At its most free, European culture has been very free. At its most unfree, it was still free.
Stars are born out of molecular clouds, regions of space made up mostly of hydrogen and helium. Stars are formed in space because they have space. Cultural ideas are formed in culture because they also have space.
I’ve always found it strange that although Europeans have been undertaking long-distance travelling for thousands of years, the habit of keeping a journal or a travelogue is a relatively recent literary invention.
While Coronavirus news are plaguing our media, more people seek refuge in art, culture, and history – existential stances which are ipso facto open to the future tense. Or it is precisely our right to the future tense as a society which is being questioned these days. With things becoming more uncertain each day, and more restrictions being introduced in countries around the world, we are finding it increasingly harder to conjugate our lives in the simple future. So here I am, offering a glimpse of the past as a momentary distraction from the iron bracket we find ourselves in, individually and as a society.
We’re experiencing unprecedented times. Except that they are not. Plagues, wars, epidemics, the continent has seen them all. And it has sung them all. Will we know how to sing before it’s all behind us?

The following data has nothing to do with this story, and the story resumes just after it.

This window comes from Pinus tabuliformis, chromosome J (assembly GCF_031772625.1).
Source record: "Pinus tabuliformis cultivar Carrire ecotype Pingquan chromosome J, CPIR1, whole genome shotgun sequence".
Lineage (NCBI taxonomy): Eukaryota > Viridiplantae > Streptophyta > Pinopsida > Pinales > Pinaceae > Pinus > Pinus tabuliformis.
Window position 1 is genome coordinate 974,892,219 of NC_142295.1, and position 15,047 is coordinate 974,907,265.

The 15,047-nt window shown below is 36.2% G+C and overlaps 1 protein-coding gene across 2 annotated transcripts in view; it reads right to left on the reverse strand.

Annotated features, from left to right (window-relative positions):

Two Facebook users walk into a bar. Or into a chat without them being friends. Each realises their security settings, so finely tuned, don’t allow them to invite each other into wholesome friendship. They give up and take their place at each end of the bar, typing, but not joined in holy Zuckermony. Without knowing, they’ve achieved social media isolation
I think it’s fair to say that no government has yet found the ideal response to the ever-changing crisis situation. How could they, anyway? The goalposts are shifting as the rules of the game keep moving. And they are moving far too quickly for anyone to start playing. We’re resorting to old antidotes in responseContinue reading “‘Tis the times’ plague, when madmen lead the blind”
The two most common sources of deferring or discontinuing a writing project are writer’s block and distractions. In other words, two forms of siege, one inner, the other external.
We’re living through an international emergency, whose real hideous face we have yet to see. But in every emergency, there is something to find consolation in.
As the viral crisis deepens, it feels inappropriate to broach any other topic than the epidemic, seriously or in jest. We’ve learned a lot from the past, and the present holds lessons that we might hope to learn in the years to come. The 14th century may not have a lot to teach us in the way of preventing a national pandemic, but it has the benefit of fumigation: bringing a nice aroma into the room without killing the pathogens. Here’s my rant and my aroma:
There is no reason the current crisis should disrupt your reading habits. Here are six rules to keep every reader healthy and calm: 1. Avoid licking your index finger when turning the pages of your book when you’re outside. Actually, avoid licking your fingers altogether. 2. Keep your secrets secret, your cards close to yourContinue reading “Reader hygiene”